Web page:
2022 MRS Fall Meeting & Exhibit

Symposium EQ08-Higher-Order Topological Structures in Real Space—From Charge to Spin

Real space structures with non-trivial topology, such as skyrmions, merons, dislocations and domain walls, are rich sources for emergent functional phenomena, enabling local control of magnetic, electronic and ionic transport properties, light-matter interactions, propagation of (electro)magnons and phonons, and more. The concept of topology has led to a strong cross-disciplinary dimension connecting the ferroelectrics and the magnetism communities. It is now clear that higher-order topological charge and spin textures open up a plethora of possible future dynamic nanoelectronics, spintronics and quantum devices. The beauty and connections of the unifying scientific concepts in materials with electric and / or magnetic order are mutually beneficial and have become a strong motivation for interdisciplinary activities, propelled by the recent developments in theory, synthesis and characterization.

This symposium aims to bring together scientific experts and young scientists with an interest in topologically non-trivial charge and spin textures that arise in real space, fostering interactions and advancing knowledge of higher-order topological structures in ferroelectrics, multiferroics and magnetic materials.

Topics will include:

  • Skyrmions and chiral textures, higher-order topological structures
  • Domains and domain walls, dislocations and disclinations
  • Time-resolved and ultrafast measurements
  • In-situ/operando characterization of dynamic processes via electron and local probe microscopy
  • Three dimensional characterisation and reconstruction of higher order topologies
  • Atomic-scale charge, spin and phonon characterization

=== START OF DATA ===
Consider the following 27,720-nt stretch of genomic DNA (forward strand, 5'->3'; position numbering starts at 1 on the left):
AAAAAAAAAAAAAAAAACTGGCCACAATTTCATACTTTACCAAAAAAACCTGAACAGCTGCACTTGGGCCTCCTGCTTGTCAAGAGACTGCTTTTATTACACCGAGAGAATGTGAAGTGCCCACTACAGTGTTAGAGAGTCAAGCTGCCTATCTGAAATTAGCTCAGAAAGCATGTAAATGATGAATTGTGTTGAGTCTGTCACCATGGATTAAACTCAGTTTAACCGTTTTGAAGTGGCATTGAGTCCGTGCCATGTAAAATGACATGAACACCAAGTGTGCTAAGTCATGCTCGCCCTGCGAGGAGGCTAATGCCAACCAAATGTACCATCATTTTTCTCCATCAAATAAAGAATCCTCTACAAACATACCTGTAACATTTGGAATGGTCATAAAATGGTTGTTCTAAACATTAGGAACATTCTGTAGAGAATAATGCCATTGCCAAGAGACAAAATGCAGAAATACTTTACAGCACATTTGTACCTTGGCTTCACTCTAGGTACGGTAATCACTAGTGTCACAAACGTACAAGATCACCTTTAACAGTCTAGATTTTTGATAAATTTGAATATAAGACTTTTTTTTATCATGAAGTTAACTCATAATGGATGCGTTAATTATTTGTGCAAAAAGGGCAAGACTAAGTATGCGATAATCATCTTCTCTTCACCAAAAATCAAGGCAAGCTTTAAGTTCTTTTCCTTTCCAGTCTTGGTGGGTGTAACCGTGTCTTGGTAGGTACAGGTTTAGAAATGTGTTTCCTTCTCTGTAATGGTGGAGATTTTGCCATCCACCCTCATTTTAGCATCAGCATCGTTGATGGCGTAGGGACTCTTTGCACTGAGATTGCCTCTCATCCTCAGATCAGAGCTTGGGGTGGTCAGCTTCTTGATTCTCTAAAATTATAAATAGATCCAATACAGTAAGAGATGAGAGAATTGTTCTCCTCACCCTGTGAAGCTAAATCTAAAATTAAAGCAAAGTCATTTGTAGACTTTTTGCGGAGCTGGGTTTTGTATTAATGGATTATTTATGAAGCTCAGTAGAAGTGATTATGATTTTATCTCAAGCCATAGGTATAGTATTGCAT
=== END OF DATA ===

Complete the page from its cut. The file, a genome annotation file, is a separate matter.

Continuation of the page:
• Controlled formation and movement of topological structures
  • Materials (bulk crystals, thin films, superlattices, 2D systems)
  • Emergent functional properties
  • Interactions with extrinsic and intrinsic defects
  • Vortex, anti-vortex, and vertex structures
  • Nanoelectronics using topological defects
  • Theoretical simulation and modeling of mechanically, electrically and magnetically driven processes

Invited Speakers (tentative):

  • Marin Alexe (University of Warwick, United Kingdom)
  • Stefan Blügel (Forschungszentrum Jülich GmbH, Germany)
  • Sang Wook Cheong (Rutgers University, USA)
  • Laura Clark (University of Leeds, United Kingdom)
  • Ismail El Baggari (Harvard University, USA)
  • Karin Everschor-Sitte (University of Duisburg-Essen, Germany)
  • Peter Fischer (Lawrence Berkeley National Laboratory, USA)
  • Markus Garst (Karlsruhe Institute of Technology, Germany)
  • Fernando Gomez Ortiz (Universidad de Cantabria, Spain)
  • Megan Holtz (Colorado School of Mines, USA)
  • Juan Carlos Idrobo (Oak Ridge National Laboratory, USA)
  • Naoya Kanazawa (The University of Tokyo, Japan)
  • Lynette Keeney (Tyndall National Institute, Ireland)
  • Mathias Kläui (Johannes Gutenberg-Universität Mainz, Germany)
  • Igor Lukyanchuk (University of Picardie, France)
  • Margret McCarter (University of California, Berkeley, USA)
  • David Muller (Cornell University, USA)
  • Julia Mundy (Harvard University, USA)
  • Kayla Nguyen (University of Illinois at Urbana-Champaign, USA)
  • Quentin Ramasse (SuperSTEM, United Kingdom)
  • Ramamoorthy Ramesh (University of California, Berkeley, USA)
  • Marta Rossell (Empa–Swiss Federal Laboratories for Materials Science and Technology, Switzerland)
  • Yu-Tsun Shao (Cornell University, USA)
  • Yang Shen (Tsinghua University, China)
  • Naoya Shibata (The University of Tokyo, Japan)
  • Nicola Spaldin (ETH Zürich, Switzerland)
  • He Tian (Zhejiang University, China)

Symposium Organizers

Michele Conroy
Imperial College London
United Kingdom

Sinead Griffin
Lawrence Berkeley National Laboratory
Molecular Foundry

Zijian Hong
Zhejiang University
Materials Science and Engineering

Dennis Meier
Norwegian University of Science and Technology
Department of Materials Science and Engineering

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MRS publishes with Springer Nature

Symposium Support